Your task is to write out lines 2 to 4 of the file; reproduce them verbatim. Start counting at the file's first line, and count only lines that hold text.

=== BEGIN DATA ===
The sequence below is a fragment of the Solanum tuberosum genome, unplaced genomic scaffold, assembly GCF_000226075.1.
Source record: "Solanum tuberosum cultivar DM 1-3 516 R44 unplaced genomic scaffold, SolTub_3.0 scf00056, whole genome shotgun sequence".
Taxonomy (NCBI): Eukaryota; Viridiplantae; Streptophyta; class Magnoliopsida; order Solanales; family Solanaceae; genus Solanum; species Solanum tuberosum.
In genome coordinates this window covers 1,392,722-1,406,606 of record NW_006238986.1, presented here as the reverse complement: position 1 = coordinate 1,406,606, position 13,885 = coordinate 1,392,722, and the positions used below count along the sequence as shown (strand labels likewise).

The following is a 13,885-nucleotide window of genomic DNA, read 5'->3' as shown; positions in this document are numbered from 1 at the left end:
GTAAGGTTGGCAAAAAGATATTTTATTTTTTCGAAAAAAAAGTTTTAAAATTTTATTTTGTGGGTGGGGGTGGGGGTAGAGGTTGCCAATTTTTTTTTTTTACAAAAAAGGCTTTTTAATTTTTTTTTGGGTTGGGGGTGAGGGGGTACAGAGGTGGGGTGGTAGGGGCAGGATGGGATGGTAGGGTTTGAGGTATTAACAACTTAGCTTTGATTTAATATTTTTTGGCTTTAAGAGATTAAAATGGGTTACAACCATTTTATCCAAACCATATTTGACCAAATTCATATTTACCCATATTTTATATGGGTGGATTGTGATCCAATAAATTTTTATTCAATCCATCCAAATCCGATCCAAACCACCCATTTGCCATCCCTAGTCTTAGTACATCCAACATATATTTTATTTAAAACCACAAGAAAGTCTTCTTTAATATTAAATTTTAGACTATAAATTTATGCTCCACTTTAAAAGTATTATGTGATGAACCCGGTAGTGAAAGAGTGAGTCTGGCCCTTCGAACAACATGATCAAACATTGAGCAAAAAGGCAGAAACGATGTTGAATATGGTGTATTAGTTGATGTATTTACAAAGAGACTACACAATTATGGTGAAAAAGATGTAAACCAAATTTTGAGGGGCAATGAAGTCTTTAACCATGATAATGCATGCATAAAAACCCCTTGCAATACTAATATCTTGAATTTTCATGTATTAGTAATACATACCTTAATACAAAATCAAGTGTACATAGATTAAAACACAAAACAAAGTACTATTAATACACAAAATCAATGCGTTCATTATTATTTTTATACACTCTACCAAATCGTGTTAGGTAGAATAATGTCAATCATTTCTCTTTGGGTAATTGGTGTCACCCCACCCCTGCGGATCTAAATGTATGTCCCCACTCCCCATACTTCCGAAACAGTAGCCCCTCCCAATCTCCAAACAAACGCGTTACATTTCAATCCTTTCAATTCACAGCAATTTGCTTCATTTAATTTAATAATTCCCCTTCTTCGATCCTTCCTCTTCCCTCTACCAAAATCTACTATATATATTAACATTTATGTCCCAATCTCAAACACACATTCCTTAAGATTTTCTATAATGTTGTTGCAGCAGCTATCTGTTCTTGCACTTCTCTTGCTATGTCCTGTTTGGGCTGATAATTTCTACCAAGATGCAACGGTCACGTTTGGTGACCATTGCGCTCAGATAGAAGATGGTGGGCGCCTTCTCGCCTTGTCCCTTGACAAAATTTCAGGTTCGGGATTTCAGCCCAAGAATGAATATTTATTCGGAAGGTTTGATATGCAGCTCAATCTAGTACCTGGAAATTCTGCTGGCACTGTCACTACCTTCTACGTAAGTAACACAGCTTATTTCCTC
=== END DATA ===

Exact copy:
Source record: "Solanum tuberosum cultivar DM 1-3 516 R44 unplaced genomic scaffold, SolTub_3.0 scf00056, whole genome shotgun sequence".
Taxonomy (NCBI): Eukaryota; Viridiplantae; Streptophyta; class Magnoliopsida; order Solanales; family Solanaceae; genus Solanum; species Solanum tuberosum.
In genome coordinates this window covers 1,392,722-1,406,606 of record NW_006238986.1, presented here as the reverse complement: position 1 = coordinate 1,406,606, position 13,885 = coordinate 1,392,722, and the positions used below count along the sequence as shown (strand labels likewise).